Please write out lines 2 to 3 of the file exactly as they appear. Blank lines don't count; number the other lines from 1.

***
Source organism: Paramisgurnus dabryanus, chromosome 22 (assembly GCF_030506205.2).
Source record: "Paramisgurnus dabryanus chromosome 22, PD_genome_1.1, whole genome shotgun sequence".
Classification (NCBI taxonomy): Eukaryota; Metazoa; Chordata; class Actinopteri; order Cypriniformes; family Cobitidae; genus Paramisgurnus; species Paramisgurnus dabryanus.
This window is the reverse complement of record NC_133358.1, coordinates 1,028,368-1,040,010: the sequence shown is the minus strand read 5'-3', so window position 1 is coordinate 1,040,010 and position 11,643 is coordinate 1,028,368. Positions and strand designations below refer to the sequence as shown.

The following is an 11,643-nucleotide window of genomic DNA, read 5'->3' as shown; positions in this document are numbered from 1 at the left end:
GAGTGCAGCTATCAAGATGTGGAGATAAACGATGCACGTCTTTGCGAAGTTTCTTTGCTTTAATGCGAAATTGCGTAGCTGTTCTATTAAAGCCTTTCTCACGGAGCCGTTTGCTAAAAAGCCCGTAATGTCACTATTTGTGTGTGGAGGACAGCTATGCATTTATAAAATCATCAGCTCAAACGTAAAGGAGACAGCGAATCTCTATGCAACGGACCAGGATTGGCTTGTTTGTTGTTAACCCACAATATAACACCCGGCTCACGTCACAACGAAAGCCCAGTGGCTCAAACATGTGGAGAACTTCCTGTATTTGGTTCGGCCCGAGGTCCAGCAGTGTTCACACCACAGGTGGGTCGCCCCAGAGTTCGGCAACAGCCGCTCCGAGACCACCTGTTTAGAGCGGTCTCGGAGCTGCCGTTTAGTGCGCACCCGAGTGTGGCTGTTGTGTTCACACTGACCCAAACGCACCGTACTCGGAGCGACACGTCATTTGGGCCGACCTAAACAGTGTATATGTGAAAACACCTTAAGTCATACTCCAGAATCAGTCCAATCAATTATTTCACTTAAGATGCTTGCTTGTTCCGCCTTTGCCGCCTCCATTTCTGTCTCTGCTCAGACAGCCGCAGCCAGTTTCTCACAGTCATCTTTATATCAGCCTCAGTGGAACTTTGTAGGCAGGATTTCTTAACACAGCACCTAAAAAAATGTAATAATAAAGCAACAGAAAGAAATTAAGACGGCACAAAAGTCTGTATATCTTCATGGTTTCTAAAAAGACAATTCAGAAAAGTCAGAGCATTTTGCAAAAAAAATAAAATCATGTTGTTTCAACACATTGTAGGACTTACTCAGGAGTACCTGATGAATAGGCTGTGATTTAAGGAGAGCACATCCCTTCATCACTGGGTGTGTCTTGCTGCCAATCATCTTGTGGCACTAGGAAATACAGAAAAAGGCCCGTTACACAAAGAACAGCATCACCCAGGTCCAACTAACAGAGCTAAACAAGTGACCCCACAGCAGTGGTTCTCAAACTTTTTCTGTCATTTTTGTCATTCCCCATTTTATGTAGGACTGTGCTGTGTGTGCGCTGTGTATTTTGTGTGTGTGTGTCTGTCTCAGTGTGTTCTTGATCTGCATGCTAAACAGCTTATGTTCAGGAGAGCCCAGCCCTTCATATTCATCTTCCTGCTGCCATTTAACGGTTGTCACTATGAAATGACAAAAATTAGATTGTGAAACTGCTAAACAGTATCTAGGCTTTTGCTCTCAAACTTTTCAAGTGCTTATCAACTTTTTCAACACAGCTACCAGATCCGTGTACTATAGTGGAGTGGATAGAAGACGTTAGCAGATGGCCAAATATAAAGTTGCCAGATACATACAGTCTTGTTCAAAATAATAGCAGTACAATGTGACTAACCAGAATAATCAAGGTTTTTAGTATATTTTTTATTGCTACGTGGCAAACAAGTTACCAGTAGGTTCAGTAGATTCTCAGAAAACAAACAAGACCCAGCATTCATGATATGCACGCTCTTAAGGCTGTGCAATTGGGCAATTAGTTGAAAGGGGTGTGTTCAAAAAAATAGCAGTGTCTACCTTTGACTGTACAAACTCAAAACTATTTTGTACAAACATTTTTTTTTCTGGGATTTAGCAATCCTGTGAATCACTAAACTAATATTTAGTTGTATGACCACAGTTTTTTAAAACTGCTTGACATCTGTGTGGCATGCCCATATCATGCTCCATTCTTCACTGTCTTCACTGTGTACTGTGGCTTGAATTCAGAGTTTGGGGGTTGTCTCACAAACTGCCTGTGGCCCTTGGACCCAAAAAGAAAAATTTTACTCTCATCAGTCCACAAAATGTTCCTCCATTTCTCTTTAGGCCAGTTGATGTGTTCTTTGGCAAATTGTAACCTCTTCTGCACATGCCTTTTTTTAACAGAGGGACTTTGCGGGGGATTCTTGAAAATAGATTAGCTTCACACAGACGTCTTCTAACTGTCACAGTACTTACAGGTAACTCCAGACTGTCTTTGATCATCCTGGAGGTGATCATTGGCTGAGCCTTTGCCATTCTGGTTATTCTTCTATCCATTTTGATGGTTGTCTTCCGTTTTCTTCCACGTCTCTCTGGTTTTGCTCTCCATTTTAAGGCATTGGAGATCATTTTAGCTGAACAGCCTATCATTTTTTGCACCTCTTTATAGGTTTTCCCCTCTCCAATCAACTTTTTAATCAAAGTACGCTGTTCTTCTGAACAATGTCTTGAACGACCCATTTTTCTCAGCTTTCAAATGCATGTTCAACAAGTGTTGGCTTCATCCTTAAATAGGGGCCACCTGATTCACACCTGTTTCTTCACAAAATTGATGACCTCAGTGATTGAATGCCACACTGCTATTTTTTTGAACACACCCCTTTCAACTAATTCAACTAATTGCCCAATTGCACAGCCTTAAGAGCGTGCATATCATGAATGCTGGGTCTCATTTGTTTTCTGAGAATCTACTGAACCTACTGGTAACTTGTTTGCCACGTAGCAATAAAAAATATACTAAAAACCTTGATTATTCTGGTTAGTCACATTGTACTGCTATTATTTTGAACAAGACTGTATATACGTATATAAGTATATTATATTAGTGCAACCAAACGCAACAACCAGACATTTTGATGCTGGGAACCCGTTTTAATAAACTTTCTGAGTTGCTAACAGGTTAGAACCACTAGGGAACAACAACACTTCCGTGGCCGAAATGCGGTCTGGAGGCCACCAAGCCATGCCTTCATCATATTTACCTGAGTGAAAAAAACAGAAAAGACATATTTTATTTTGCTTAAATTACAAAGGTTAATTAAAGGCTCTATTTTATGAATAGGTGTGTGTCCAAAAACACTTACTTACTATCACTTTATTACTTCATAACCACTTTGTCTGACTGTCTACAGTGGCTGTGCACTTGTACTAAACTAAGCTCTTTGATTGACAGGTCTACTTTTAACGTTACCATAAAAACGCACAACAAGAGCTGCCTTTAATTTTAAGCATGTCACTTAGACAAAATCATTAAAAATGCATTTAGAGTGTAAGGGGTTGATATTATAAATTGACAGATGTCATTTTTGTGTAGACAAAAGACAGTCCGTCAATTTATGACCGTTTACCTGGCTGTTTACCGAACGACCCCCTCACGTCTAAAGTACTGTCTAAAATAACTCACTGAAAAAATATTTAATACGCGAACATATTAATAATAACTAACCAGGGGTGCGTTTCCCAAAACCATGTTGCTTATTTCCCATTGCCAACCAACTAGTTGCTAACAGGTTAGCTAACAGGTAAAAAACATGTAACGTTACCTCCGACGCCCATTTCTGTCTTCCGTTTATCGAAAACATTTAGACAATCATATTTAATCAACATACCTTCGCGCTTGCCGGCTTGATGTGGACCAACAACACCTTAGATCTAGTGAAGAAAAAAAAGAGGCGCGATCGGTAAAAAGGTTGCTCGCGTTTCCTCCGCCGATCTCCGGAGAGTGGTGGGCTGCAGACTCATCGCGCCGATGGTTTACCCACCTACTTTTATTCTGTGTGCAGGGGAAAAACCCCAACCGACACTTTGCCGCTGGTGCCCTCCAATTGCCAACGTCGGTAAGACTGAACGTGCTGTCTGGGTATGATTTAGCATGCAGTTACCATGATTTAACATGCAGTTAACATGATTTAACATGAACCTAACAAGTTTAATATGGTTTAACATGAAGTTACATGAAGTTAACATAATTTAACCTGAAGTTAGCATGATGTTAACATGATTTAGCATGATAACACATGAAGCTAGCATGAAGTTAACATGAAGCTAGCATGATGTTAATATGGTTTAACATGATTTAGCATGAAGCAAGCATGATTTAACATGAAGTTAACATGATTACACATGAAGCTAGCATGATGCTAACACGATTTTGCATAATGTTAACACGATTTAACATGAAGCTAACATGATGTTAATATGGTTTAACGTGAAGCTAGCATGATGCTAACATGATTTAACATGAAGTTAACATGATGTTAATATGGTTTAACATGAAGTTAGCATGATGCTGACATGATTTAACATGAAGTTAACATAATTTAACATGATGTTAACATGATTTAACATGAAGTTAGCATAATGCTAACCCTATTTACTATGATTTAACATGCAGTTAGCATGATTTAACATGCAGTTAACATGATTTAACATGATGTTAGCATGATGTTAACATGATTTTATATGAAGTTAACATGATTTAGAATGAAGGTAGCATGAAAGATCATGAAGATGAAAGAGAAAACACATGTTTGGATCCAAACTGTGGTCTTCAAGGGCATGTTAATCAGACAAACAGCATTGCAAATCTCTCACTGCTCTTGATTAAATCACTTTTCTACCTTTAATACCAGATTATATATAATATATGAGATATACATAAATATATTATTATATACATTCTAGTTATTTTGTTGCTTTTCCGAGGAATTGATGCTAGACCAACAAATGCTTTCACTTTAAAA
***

Source record: "Paramisgurnus dabryanus chromosome 22, PD_genome_1.1, whole genome shotgun sequence".
Classification (NCBI taxonomy): Eukaryota; Metazoa; Chordata; class Actinopteri; order Cypriniformes; family Cobitidae; genus Paramisgurnus; species Paramisgurnus dabryanus.